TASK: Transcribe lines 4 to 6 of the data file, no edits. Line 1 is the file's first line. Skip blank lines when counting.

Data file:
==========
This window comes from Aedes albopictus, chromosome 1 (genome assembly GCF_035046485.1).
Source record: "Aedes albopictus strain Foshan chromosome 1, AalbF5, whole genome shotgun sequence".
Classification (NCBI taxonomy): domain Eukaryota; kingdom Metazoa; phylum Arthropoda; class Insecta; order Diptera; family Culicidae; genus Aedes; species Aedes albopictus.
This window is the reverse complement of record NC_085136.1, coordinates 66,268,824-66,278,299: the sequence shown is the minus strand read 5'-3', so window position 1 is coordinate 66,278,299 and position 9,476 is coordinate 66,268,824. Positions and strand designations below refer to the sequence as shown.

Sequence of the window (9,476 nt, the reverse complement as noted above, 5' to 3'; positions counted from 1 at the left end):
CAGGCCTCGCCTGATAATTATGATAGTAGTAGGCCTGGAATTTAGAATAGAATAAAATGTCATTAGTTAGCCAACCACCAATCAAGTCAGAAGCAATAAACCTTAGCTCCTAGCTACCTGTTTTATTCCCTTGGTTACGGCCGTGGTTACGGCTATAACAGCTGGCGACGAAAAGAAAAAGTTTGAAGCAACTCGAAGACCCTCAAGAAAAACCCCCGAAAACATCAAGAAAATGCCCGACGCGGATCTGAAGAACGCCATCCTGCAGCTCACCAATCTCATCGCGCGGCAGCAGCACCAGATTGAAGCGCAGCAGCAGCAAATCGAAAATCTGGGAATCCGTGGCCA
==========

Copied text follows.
This window is the reverse complement of record NC_085136.1, coordinates 66,268,824-66,278,299: the sequence shown is the minus strand read 5'-3', so window position 1 is coordinate 66,278,299 and position 9,476 is coordinate 66,268,824. Positions and strand designations below refer to the sequence as shown.

Sequence of the window (9,476 nt, the reverse complement as noted above, 5' to 3'; positions counted from 1 at the left end):
CAGGCCTCGCCTGATAATTATGATAGTAGTAGGCCTGGAATTTAGAATAGAATAAAATGTCATTAGTTAGCCAACCACCAATCAAGTCAGAAGCAATAAACCTTAGCTCCTAGCTACCTGTTTTATTCCCTTGGTTACGGCCGTGGTTACGGCTATAACAGCTGGCGACGAAAAGAAAAAGTTTGAAGCAACTCGAAGACCCTCAAGAAAAACCCCCGAAAACATCAAGAAAATGCCCGACGCGGATCTGAAGAACGCCATCCTGCAGCTCACCAATCTCATCGCGCGGCAGCAGCACCAGATTGAAGCGCAGCAGCAGCAAATCGAAAATCTGGGAATCCGTGGCCA